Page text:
IRS Hurricane Disaster Relief Alert | Bennett Thrasher Skip to main content

On September 19, 2017, the Internal Revenue Service extended disaster relief for taxpayers affected by Hurricane Irma to all 159 counties in the state of Georgia. The announcement was issued shortly after the President declared a state of emergency in Georgia and authorized federal relief efforts. The relief provided by the IRS extends the due date for certain income tax returns and estimated tax payments due on or after September 7, 2017, until January 31, 2018. The Georgia Department of Revenue issued an identical announcement extending the deadline for certain state tax filings and payments for hurricane victims until January 31, 2018.

Who is Eligible:

The Hurricane Irma tax relief applies to both individuals and businesses. An individual is eligible for relief if he or she meets any one of the following requirements:

1. Primary home is located in Georgia
2. Served as a relief worker affiliated with a recognized government or philanthropic organization assisting in Georgia
3. Books and records are maintained or located in Georgia
4. Suffered death or injury as a result of the hurricane
5. Is married to an individual meeting any of items (1) – (4) and files a joint return with that individual

A business, such as a partnership, corporation or sole proprietorship, is eligible for this relief if any one of the following applies:

1. Principal place of business is located in Georgia
2. Books and records are maintained or located in Georgia

Similar relief was previously granted to victims of Hurricane Irma throughout Florida and in certain parts of the Virgin Islands and Puerto Rico, as well as to victims of Hurricane Harvey in certain parts of Texas. Individuals and businesses in these areas are also eligible for relief if they meet one of the above requirements.

Affected Returns and Payments:

Most individual and business tax filings and payments that had an original or extended due date on or before September 7, 2017, are eligible for postponement until the new January 31, 2018 deadline. This includes federal and state income tax returns for individuals, partnership, S corporations, C corporations and fiduciaries; transfer tax returns including estate, gift and generation-skipping transfer taxes; as well as informational returns for tax-exempt organizations and employment/excise/sales tax returns. Federal and state of Georgia estimated tax payments due after September 7, 2017 are also eligible for postponement until January 31, 2018.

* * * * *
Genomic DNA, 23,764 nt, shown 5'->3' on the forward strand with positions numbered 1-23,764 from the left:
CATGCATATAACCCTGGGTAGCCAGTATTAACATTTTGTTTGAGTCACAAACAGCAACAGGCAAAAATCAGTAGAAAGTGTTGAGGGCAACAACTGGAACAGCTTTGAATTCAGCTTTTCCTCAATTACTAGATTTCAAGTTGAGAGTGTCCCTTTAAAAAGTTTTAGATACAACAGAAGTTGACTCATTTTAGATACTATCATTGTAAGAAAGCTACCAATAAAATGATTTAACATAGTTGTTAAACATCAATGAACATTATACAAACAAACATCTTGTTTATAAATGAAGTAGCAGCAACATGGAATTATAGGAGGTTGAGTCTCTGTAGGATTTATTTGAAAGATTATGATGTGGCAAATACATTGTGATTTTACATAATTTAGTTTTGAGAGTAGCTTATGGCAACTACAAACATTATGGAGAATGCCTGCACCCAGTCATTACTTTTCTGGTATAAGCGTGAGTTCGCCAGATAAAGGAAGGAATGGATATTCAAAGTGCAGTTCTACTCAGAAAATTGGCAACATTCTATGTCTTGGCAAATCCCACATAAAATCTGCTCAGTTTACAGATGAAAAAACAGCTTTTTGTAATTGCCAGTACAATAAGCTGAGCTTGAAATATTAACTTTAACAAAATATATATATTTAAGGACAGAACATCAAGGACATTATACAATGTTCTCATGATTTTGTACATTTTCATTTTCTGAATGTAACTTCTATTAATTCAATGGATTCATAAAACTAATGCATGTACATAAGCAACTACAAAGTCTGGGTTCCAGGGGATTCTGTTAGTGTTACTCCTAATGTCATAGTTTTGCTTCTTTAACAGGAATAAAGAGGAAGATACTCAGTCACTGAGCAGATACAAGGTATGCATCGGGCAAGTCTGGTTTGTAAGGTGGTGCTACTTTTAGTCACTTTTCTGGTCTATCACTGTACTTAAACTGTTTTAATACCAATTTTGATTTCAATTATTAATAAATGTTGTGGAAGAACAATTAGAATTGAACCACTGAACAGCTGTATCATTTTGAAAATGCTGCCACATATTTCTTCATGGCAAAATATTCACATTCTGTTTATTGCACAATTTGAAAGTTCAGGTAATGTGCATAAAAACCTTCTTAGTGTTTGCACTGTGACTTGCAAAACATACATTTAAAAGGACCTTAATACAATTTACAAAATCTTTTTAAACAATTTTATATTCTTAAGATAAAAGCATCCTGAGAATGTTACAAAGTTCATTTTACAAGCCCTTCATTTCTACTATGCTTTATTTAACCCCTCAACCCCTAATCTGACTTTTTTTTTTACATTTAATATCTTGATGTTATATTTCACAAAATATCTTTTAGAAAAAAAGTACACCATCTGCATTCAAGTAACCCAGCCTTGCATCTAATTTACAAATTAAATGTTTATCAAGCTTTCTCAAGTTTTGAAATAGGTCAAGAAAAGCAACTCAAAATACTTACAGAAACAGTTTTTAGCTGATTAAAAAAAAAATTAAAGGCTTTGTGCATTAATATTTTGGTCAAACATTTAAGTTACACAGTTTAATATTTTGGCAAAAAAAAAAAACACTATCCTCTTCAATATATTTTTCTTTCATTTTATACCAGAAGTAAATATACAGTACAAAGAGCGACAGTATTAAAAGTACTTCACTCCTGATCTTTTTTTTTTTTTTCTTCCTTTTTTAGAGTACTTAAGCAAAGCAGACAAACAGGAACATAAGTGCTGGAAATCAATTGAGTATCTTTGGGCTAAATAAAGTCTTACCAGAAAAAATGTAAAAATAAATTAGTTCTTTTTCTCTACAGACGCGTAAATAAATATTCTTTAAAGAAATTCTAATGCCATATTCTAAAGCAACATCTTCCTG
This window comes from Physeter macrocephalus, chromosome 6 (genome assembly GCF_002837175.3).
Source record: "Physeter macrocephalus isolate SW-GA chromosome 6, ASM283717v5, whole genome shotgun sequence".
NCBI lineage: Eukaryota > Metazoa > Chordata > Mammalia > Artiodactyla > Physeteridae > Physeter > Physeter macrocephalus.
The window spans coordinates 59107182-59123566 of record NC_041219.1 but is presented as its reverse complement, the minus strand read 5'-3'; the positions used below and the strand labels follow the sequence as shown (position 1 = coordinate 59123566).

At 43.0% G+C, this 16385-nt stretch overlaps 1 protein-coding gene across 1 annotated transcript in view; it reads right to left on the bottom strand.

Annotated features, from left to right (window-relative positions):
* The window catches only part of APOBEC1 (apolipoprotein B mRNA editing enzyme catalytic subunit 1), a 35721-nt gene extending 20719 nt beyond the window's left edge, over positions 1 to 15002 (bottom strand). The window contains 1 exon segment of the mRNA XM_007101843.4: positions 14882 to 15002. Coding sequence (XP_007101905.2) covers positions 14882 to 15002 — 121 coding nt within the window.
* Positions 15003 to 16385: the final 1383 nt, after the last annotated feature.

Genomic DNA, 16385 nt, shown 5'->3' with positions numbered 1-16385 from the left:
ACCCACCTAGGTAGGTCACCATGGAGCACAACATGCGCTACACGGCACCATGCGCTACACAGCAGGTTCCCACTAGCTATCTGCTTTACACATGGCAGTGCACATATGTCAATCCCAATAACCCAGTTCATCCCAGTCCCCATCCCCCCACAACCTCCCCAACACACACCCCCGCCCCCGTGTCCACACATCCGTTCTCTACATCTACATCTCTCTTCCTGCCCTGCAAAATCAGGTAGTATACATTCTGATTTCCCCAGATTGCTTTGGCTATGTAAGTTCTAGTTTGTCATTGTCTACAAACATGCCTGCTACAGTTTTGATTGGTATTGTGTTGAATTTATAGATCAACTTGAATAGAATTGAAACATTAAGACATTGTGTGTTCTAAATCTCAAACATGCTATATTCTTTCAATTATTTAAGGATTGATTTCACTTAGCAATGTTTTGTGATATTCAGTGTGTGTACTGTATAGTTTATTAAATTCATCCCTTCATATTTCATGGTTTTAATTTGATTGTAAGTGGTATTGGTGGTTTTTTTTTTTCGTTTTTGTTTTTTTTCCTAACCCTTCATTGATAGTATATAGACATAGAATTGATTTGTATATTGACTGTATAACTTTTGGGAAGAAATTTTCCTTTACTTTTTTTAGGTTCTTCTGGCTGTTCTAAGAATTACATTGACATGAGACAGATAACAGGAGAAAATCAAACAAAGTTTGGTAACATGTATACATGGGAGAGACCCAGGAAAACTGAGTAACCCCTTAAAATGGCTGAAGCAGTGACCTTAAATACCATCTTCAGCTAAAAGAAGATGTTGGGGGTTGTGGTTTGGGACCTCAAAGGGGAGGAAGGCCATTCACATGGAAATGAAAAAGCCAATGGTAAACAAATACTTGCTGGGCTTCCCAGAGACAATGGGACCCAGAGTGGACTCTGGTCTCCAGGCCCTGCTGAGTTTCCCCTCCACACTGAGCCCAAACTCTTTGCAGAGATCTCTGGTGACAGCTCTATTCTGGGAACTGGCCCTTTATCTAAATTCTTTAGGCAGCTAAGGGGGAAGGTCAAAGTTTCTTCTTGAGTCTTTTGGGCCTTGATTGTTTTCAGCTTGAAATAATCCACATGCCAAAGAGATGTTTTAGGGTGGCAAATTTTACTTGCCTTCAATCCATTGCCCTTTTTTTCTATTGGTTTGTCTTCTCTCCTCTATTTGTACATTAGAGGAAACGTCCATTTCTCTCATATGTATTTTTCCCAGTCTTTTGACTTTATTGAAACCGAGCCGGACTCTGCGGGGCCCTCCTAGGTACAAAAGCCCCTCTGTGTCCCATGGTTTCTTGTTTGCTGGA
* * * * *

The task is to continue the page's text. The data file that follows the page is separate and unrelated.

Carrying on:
The most notable tax filing deadlines that have been postponed are listed below (only applicable if an extension was properly filed):

• Form 1120S and GA 600S for calendar-year S corporations (extended due date of 9/15/17)
• Form 1120 and GA 600 for calendar-year C corporations (extended due date of 9/15/17)
• Form 1065 and GA 700 for calendar-year partnerships (extended due date of 9/15/17)
• Form 1041 and GA 501 for calendar-year trusts and estates (extended due date of 10/02/17)
• Form 1040 and GA 500 for individuals (extended due date of 10/16/17)
• Forms 990, 990-PF and 990-EZ for tax exempt organizations (extended due date of 11/15/17)

The most notable tax payment deadlines that have been postponed are listed below:

• Federal and Georgia third-quarter estimated income taxes (due date of 9/15/17)
• Federal and Georgia fourth-quarter estimated income taxes (due date of 1/16/18)

Note that tax payments related to 2016 tax returns are not eligible for relief, because these payments were originally due on April 18, 2017.

Other Relief:

In addition to the postponement of filing and payment deadlines, other tax-related relief is available to individuals and businesses affected by the hurricane. Individuals have expanded access to hardship distributions and plan loans from qualified retirement plans until January 31, 2018. Hardship distributions can be made for any hardship experienced due to the hurricane, not just those specified in the plan documents, and there are no restrictions on subsequent contributions to the plan. Plan loans can be made without having to provide the usual documentation, as long as the plan administrator makes a reasonable attempt to obtain the documentation as soon as is practical.

Individuals and businesses are also eligible for more flexible rules with regards to the claiming of casualty losses. If a taxpayer experiences a property loss (such as a damaged roof or office space), and the loss exceeds any insurance reimbursement, the excess can be deducted as a loss on their individual or business income tax return, subject to certain limitations. The special relief provided to hurricane victims allows them to claim the deduction either on the prior year’s tax return or for the year that the loss actually occurred. For example, an individual could deduct a loss occurring due to the hurricane in September 2017 on a 2016 tax return filed immediately thereafter. The IRS is also expediting refunds issued due to such losses.

Contact Us

If you have any questions regarding how the hurricane tax relief affects you, please contact your Bennett Thrasher tax representative or call 770.396.2200.